I bet it was really lonely being creative a long time ago. Very rarely do you ever read about groups of great creative minds hanging out with one another, sharing ideas, critiquing each other’s work, or generally being a support system for one another. And as far as teaching their tips and tricks to younger creators to hone their skills – forget about it. In fact, most creators that we read about from years past seem to be lonely, angry, and kind of all curmudgeonly and shit. Hell, half these mofos died alone, or spent their free time hacking off body parts for no good reason…I’m looking at you Van Gogh, you creepy-ass dude.
Thankfully that’s not how things are today. I ain’t got time to be slicing off no body parts for inspiration; healthcare what it is and all. Now, writers/bloggers have any number of conferences to choose from, where at each and every one they claim to be able to teach you how to be successful, but not necessarily how to find your tribe. So, what do you do if these conferences don’t work for you? Or, what if you find your tribe, but don’t feel like these group settings are giving you what you need, or what your tribe needs in order to succeed? Well, as the saying goes, if the door won’t open, then build your own door….or something like that. I don’t know, I don’t do inspirational shtick.
That’s exactly what blogger/author Stephanie Giese did. Stephanie is the creator of the blog Binkies and Briefcases. She started her trip into blogging in 2010. Many of the big mom bloggers you see on Facebook right now started around that same time as well. Stephanie connected with a few of those ladies online, and they were connected with others, and so on and so on, and that’s how a tribe is formed.
Sometime between 2010 and 2013 Stephanie attended one (or more, I’m not sure) of the numerous blogging conferences that are out there designed for moms. While many of her friends were there, she came way feeling unfulfilled. Rather than brushing that feeling aside and hoping next year would be better, Stephanie had the idea, What if I got all my friends together and created my own conference? And in 2014, BlogU was born.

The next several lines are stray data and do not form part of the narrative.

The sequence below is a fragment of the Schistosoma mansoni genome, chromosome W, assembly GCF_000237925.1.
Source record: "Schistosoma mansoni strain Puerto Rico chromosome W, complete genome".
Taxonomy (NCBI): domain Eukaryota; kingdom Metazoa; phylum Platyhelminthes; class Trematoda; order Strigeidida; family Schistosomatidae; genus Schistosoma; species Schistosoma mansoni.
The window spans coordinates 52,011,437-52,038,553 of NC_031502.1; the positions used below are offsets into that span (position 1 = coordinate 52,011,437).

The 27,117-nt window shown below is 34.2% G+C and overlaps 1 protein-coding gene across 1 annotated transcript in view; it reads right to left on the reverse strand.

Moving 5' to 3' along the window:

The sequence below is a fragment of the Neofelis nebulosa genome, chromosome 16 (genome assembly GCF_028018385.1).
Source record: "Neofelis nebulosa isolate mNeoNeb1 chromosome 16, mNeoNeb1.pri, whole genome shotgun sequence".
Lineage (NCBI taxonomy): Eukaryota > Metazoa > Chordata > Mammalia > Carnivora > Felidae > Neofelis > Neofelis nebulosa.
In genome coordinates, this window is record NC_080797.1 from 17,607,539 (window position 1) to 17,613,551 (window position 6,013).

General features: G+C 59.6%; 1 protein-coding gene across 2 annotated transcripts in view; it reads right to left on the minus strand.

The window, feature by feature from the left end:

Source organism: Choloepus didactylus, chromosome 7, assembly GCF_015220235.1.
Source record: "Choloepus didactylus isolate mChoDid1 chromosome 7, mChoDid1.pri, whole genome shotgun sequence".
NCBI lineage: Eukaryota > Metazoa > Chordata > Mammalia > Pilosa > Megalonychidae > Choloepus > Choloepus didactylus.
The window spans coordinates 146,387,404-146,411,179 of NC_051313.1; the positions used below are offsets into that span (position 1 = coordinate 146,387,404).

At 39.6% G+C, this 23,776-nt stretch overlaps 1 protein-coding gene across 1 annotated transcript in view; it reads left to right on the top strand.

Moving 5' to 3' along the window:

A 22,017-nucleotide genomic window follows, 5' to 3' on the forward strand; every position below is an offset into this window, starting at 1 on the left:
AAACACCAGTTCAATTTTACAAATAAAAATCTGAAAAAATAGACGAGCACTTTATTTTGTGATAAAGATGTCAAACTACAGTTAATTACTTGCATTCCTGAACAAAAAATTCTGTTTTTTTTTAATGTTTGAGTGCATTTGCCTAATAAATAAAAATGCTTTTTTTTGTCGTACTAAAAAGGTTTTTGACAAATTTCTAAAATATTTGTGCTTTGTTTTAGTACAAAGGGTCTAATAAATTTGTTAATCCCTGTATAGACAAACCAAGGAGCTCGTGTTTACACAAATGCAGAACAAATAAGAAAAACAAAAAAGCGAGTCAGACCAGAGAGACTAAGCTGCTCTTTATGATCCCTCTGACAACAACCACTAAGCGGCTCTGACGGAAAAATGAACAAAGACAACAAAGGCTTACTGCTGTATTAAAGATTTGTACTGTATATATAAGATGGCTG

I talk a lot about BlogU as it is THE place I will always point back to for where everything all started for me. This conference means so much more to me than just a week get away to party with my creative friends – which is what a lot of these other conferences boil down to. BlogU is the place where I met so many of the amazing writers I know today. It’s where I got to meet one of my favorite people and writers, Jen Mann. It’s where I learned I could succeed in this writing game, and to believe in my content, and that I was good enough to be on the same stage as any other content creator out there, and I have Stephanie to thank for that.
A teacher by trade, Stephanie brought together some of the best and brightest ladies on the internet. These women are nothing short of amazing. You might think someone who knows the kinds of super successful women Stephanie knows, and the connections she had to make BlogU power-packed, might go to that person’s head, but not with Stephanie. She’s quiet, yet inviting, and as friendly as they come – even to the only guy who decided to attend a conference that was tailored towards women, and held at an all-womens college campus…that was me btw.
And don’t get me wrong, while I mention that Stephanie knows really successful women writers, she herself is on par with all of them. Stephanie has had several post that have gone so viral, they crashed her hosting site. One in particular was a great post about the difference in boys shorts and girls shorts offered in retail stores (specifically Target). That post literally BLEW UP, becoming one of Huffington Post’s most shared articles of the last decade. She’s been interviewed by the likes of the Today Show and Glenn Beck, been featured in several anthologies, AND written her own children’s book. To top it all off, Stephanie and her husband Eddie are about the cutest damn couple you’d ever be lucky enough to meet. It would gross you out if they weren’t so damn awesome, and their relationship that started way back in high school, with a cheesy joke from Eddie and quick kiss, is literally a love story…no, seriously, it is. Check it out here.
I admire Stephanie for a good many reasons. But, I very much admire her for her drive and vision to create BlogU. I think I can speak for many of the attendees when I say that Stephanie provided us with a space, our space. A space where we could find ourselves, support one another, and grow into the creators we always wanted to be. I will never be able to repay her for what she provided me, but I know she isn’t looking for that anyway. I just hope it can come close to enough when I say,
Stephanie, I admire you.
If you enjoyed this post, you might also enjoy these: